Making sales conferences deliver results
Many companies throw lavish sales conferences annually, but are these conferences resulting in just a fun event or do they actually impart knowledge, sending a driven, passionate and more skilled sales-workforce back to the grind the next day?
As sales motivation and training guru Mark Hunter once said, “It’s not about having the right opportunities. It is about handling the opportunities right.” The key to knowing how to handle opportunities correctly lies in having the skills required to do so – skills that can be gathered at sales conferences, if they are run correctly.
The objectives of the conference must be determined at the onset, ensuring that goals are mapped. A sales conference is aimed at communicating key company messages to a large group of people at one time. It is essential to ensure that all employees are given the same key messages. This encourages employees to learn more about the company, to get to know their fellow colleagues in a more social light, and to develop interpersonal working relationships – all while allowing employees to have fun at the same time.
The trick is to translate these goals into workable, implementable skills when the staff return to their offices. A good conference that incorporates all the key aspects that need to be fulfilled will be hugely effective in communicating the correct messaging, as well as allowing employees to translate those skills back at the workplace. An effective conference should not be seen as a once off event, but rather the main catalyst in a stream of communication methods to ensure employees are understanding, remembering and following through on items discussed at the conference.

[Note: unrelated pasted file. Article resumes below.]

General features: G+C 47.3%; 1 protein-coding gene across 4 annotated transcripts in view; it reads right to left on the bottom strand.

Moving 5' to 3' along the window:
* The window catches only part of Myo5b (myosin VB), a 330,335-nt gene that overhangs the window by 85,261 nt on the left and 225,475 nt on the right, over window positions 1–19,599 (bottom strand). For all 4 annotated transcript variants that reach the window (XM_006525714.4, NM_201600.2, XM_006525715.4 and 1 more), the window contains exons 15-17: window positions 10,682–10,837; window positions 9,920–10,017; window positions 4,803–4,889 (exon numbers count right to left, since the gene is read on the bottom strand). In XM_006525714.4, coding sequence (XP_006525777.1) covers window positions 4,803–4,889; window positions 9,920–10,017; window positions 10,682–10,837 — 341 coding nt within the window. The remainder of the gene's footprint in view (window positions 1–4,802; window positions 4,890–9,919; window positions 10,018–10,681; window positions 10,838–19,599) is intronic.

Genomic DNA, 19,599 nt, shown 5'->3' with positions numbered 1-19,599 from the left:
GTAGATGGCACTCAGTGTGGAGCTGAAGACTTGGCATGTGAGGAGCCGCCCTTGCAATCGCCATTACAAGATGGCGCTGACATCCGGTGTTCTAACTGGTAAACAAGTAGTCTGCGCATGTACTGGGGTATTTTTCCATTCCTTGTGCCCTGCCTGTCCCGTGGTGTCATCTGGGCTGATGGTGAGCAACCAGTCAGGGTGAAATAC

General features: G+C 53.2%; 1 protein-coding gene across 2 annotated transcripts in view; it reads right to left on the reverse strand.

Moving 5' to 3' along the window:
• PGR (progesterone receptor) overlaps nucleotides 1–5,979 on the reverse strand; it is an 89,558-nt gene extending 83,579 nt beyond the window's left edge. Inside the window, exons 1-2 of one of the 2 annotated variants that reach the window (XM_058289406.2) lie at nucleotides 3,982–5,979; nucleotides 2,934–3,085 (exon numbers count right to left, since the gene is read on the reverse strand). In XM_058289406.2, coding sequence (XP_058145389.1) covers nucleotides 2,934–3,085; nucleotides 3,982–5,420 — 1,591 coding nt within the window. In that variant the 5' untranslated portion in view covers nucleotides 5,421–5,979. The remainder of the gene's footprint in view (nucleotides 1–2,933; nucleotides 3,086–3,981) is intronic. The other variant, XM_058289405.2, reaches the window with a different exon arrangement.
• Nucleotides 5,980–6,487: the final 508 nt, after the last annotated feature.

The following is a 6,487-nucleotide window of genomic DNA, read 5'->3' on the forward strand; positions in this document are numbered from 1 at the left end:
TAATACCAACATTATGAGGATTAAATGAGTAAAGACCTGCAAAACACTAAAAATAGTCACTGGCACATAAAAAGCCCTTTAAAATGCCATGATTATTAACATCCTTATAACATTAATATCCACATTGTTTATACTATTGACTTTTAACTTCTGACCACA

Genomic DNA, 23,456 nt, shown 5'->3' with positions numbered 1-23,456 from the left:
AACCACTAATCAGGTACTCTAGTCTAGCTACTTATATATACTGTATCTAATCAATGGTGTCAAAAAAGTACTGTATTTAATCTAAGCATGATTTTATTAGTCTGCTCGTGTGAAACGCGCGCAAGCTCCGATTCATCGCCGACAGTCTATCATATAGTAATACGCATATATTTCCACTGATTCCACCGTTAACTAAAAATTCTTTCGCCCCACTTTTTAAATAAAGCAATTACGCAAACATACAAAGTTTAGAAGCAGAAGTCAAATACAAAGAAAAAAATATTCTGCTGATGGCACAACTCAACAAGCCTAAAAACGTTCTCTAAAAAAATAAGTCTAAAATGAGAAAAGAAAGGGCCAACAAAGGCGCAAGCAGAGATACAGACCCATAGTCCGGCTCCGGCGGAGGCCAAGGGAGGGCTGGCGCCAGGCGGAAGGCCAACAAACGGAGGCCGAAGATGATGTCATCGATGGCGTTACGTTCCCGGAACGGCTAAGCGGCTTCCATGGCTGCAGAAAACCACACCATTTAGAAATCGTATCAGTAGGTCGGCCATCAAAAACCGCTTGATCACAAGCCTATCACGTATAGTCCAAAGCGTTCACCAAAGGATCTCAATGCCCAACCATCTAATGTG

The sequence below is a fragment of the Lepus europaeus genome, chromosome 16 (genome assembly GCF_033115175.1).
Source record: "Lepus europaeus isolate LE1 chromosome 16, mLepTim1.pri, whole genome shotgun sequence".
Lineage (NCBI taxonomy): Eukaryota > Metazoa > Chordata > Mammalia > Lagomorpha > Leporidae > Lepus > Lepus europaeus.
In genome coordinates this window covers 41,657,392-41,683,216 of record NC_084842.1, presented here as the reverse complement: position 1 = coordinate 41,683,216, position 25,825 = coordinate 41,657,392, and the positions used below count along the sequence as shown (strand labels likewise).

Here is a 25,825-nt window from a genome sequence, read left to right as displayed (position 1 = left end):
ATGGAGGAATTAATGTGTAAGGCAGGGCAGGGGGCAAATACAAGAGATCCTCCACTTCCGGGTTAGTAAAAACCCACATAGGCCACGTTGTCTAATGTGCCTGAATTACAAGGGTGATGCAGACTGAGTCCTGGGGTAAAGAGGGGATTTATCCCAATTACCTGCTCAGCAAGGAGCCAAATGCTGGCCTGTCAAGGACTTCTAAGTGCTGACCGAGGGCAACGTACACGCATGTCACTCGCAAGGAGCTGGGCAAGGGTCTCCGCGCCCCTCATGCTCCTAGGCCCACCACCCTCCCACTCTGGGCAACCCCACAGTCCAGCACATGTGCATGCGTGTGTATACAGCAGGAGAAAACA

This brings in an element of mentorship, where senior managers guide sales staff in implementing what they have learnt. The key is to follow through with the conference messaging. The conference is not to be treated as a single, isolated event, but rather the start of a series of messages which need to be reiterated once employees return to the office.
It is important to remember that implementation in the office will only be possible if the event itself was a success, and if the intended skills were in fact conveyed. Therefore, an essential element to success lies in the service provider chosen to manage the event. In essence, companies should do their research before committing to an events company.
Source: Kim Currin: www.bizcommunity.com
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